VERSION 1.2 (updated 22/5/21)
This is a draft for discussion and will be updated following further review and input. Organisers should consult the version current on the website at the time of organising an event.
As we continue along the government’s Spring roadmap for easing out of lockdown, chess players are looking forward to over-the-board play once again, and organisers for clubs, leagues and events will be considering when to open up, what type of events to run, and what precautions to take.
The list of Covid precautions below is intended as a checklist for club, league or event organisers to consider as they begin the return to over-the-board chess. The list should not be taken as being specific recommendations on the part of the ECF, given that organisers’ individual circumstances will vary widely across the country; organisers will need to make their own decisions based on their particular circumstances, the type of events being envisaged, the venue concerned and the player groups involved.
There is an absolute requirement to follow government regulations and legal requirements in force at the time for the player and spectator group involved, including specific restrictions and regulations in force for the relevant steps in the government Spring pathway —
There is also a requirement to comply with the regulations for specific venue types, and organisers of adult and senior tournaments will be considering different regulations from junior organisers.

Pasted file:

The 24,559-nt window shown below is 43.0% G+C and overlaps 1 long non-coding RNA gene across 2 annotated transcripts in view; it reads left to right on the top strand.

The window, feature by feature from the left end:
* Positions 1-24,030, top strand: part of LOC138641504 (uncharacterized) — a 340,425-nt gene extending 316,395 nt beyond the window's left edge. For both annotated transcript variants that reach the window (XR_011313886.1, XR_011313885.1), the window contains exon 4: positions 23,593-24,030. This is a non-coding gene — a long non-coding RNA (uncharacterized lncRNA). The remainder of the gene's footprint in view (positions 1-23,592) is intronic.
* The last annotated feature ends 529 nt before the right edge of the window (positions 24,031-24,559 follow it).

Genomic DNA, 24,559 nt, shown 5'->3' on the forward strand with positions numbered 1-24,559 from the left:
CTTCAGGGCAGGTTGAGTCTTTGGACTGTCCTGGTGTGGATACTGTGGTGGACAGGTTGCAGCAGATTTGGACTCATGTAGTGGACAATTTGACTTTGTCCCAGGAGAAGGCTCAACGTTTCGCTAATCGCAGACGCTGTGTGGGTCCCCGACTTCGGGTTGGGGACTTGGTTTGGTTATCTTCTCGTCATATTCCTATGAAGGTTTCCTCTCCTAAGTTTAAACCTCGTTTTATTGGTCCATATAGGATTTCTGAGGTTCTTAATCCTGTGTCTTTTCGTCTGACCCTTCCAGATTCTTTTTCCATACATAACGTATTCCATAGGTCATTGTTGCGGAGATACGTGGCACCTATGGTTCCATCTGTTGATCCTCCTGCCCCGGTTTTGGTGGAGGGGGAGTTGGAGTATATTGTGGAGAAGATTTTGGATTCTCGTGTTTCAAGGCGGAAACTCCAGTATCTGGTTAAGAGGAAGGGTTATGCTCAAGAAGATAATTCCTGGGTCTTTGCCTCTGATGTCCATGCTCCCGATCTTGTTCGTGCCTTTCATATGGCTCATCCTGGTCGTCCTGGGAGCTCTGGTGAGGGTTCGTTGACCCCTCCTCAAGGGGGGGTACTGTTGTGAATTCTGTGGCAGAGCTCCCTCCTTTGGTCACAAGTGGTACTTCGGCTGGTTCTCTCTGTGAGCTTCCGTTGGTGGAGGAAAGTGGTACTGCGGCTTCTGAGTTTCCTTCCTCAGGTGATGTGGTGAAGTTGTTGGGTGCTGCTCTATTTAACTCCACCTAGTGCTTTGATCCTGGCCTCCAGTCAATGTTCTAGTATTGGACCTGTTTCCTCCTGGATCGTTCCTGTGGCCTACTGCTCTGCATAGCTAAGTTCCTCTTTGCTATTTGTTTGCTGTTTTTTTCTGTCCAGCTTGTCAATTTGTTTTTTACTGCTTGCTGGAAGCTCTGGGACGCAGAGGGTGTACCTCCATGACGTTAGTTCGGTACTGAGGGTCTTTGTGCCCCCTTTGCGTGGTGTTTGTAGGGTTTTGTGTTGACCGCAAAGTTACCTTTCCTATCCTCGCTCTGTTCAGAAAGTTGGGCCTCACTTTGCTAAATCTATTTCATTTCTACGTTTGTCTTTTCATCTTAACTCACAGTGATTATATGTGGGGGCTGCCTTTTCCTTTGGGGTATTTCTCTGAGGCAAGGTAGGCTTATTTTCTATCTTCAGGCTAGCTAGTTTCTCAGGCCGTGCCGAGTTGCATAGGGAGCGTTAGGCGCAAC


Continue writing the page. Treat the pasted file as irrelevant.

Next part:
Given that context, this page provides a basic set of good practice COVID precautions which organisers may want to consider in making their decisions for Steps Three and Four onwards. The list of precautions is a draft list pending more detailed guidance from HMG or DCMS on what precautions will still be required once Step Four starts (on or after June 21st). We will reference any more detailed HMG/ DCMS guidance as this becomes available and we expect to update the precautions list accordingly.
Organisers should note that the various precautions should be considered in the context of a risk assessment, taking into account the specific circumstances for the club or event in question and how the pandemic progresses.
We welcome comments/input on the list which should be sent to email@example.com
Event planning and formats
Venues, formats and relevant regulations
- As a minimum, review and ensure you are compliant with –
◊ HMG COVID-19 Guidance and regulations at https://www.gov.uk/coronavirus
◊ Any specific regulations in force at the time for your type of venue e.g. https://www.gov.uk/government/publications/covid-19-guidance-for-the-safe-use-of-multi-purpose-community-facilities/ and specific rules for particular venues
◊ Specific regulations in force for mask wearing in indoor spaces which can be found here – https://www.gov.uk/government/publications/face-coverings-when-to-wear-one-and-how-to-make-your-own
- Consider the scale of the event and number of players to be accommodated at each venue, and ensure that any venue limits in operation at the time are observed taking into account organisers, players and spectators
- If you are organising a congress can you reduce the number of players in each section so that players stay within a smaller group/bubble once at the venue
- Are smaller ‘All Play All’ competitions appropriate given the potential to maintain smaller groups and reduce mixing?
- For large events could you consider multiple locations in a ‘campus’ format or separate areas within a venue?